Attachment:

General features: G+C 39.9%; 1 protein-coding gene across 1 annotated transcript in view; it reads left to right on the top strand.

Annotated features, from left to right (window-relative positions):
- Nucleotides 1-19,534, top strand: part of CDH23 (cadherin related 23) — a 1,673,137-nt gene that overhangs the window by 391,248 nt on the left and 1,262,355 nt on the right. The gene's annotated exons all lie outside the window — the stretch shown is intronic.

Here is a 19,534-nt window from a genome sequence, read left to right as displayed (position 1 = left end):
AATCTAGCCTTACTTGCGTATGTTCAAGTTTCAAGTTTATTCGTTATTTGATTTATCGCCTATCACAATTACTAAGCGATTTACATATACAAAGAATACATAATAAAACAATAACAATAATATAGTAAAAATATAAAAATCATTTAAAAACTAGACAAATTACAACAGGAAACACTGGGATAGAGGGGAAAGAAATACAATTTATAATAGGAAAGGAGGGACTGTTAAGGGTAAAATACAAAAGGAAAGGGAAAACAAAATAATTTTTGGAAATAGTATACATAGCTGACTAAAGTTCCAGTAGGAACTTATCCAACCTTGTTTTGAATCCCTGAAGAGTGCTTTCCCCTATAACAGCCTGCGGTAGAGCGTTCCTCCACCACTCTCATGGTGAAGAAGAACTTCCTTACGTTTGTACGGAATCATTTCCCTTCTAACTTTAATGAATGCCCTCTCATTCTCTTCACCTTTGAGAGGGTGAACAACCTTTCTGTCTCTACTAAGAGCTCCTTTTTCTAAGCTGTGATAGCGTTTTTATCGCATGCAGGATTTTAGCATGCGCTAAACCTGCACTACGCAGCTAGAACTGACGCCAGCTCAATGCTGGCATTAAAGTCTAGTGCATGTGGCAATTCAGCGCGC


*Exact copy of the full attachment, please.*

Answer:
General features: G+C 39.9%; 1 protein-coding gene across 1 annotated transcript in view; it reads left to right on the top strand.

Annotated features, from left to right (window-relative positions):
- Nucleotides 1-19,534, top strand: part of CDH23 (cadherin related 23) — a 1,673,137-nt gene that overhangs the window by 391,248 nt on the left and 1,262,355 nt on the right. The gene's annotated exons all lie outside the window — the stretch shown is intronic.

Here is a 19,534-nt window from a genome sequence, read left to right as displayed (position 1 = left end):
AATCTAGCCTTACTTGCGTATGTTCAAGTTTCAAGTTTATTCGTTATTTGATTTATCGCCTATCACAATTACTAAGCGATTTACATATACAAAGAATACATAATAAAACAATAACAATAATATAGTAAAAATATAAAAATCATTTAAAAACTAGACAAATTACAACAGGAAACACTGGGATAGAGGGGAAAGAAATACAATTTATAATAGGAAAGGAGGGACTGTTAAGGGTAAAATACAAAAGGAAAGGGAAAACAAAATAATTTTTGGAAATAGTATACATAGCTGACTAAAGTTCCAGTAGGAACTTATCCAACCTTGTTTTGAATCCCTGAAGAGTGCTTTCCCCTATAACAGCCTGCGGTAGAGCGTTCCTCCACCACTCTCATGGTGAAGAAGAACTTCCTTACGTTTGTACGGAATCATTTCCCTTCTAACTTTAATGAATGCCCTCTCATTCTCTTCACCTTTGAGAGGGTGAACAACCTTTCTGTCTCTACTAAGAGCTCCTTTTTCTAAGCTGTGATAGCGTTTTTATCGCATGCAGGATTTTAGCATGCGCTAAACCTGCACTACGCAGCTAGAACTGACGCCAGCTCAATGCTGGCATTAAAGTCTAGTGCATGTGGCAATTCAGCGCGC